Letting Go of the Person You Used to Be: Lessons on Change, Loss, and Spiritual Transformation
By Lama Surya Das
In much of India, tattered, homeless beggars abound. Many live under bridges or manage to find temporary shelter from the harsh elements under the eaves of bus and train stations and near roadside water spigots and latrines. Some years back, when I was a young man, still in my twenties, I used to travel through India on rickety buses on which you could go hundreds of miles for about a quarter. One day I got off an Indian train in Mathura Station, near the Taj Mahal. It was dusk, and I saw a group of children begging. One of them was a young boy with elephantiasis. He couldn't have been much more than ten, and he was draped in a burlap-sack shawl. The boy hobbled up to me, asking for baksheesh, alms. He was wobbling; one of his feet was the size of a football. He had large eyes, and he looked as though he was starving. I was so stunned and moved by his appearance that I didn't know what to do. I gave him a handful of rupees, brutally aware of the insignificance of my gift. The boy was all excited as he hurried back to the other children. His expectations from life were so minimal that he could be made happy by a few miserable paper notes.
The boy was living on the street, so he had probably lost his parents. His physical appearance attested to the fact that he had lost his health. His eyes told me that he had already lost hope. His plight was so severe, and there was little or nothing that I could do. He was so young, and yet he had lost so much. Even so, he could still be overjoyed, however briefly. My heart broke at the sight.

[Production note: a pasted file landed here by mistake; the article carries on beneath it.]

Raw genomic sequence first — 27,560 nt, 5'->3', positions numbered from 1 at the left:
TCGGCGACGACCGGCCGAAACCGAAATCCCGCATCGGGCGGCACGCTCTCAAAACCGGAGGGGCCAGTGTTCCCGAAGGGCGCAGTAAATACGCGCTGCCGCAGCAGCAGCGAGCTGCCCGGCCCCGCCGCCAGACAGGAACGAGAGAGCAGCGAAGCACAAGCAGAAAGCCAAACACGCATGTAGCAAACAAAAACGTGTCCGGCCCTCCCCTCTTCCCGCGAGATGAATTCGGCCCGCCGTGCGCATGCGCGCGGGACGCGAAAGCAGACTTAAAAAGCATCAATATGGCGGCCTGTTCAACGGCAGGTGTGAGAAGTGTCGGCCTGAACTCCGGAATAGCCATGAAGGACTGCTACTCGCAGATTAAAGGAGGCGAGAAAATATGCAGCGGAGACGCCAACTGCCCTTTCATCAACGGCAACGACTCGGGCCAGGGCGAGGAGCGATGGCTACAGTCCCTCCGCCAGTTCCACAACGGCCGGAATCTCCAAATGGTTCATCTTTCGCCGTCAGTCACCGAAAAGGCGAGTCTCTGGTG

I am generally a hardened case when it comes to feelings. Not unlike many men of my generation and probably others too, I have learned to protect and insulate that tender spot at the heart of each of us, which is so vulnerable to grief, loss, and sorrow. But when I saw that little boy, I started to cry at the enormity of his situation, and that of all the other deprived children. As an American who had never been deprived, it gave me a sense of perspective. It was this child's gift to me, and unlike the few rupees I handed him, it was a significant gift.
Here in the West, we are rarely prepared for this scale of loss. We take a certain level of creature comfort very much for granted. When we watch news clips of impoverished children in other countries, we are sad, but it seems far away. We watch television commercials, sitcoms, and glamorous films, and we anticipate beautiful, exhilarating, sun-drenched, healthy lives filled with joy and love. After all, we are the heroes and heroines, the "good guys" of our own lives. Don't the good guys always end up getting "the good stuff"? Good guys aren't supposed to lose. Unlike the child in India, we are raised to have high expectations. For some of us, the most consistently troublesome thing about loss is the destruction of expectations.
Many of us are uncomfortable around loss; when things go wrong in our lives, we are sometimes surprised to discover that we feel and act almost embarrassed, as though we had something to be ashamed of. We have been told too many times that "everybody loves a winner" and "nobody loves a loser." And yet, of course, we know realistically that even "winners" suffer great loss.
The tendency to hide loss and bury it under the carpet, so to speak, is understandable. Not that long ago I was introduced to a man at a party. He had just recently lost a good job, and people were asking about it. I could tell that he was trying to put his loss in a good light. "Probably the best thing that ever happened to me," he said. He reassured everyone that he was in good shape financially and that he had "many prospects" lined up. He adamantly denied that he felt scared and worried.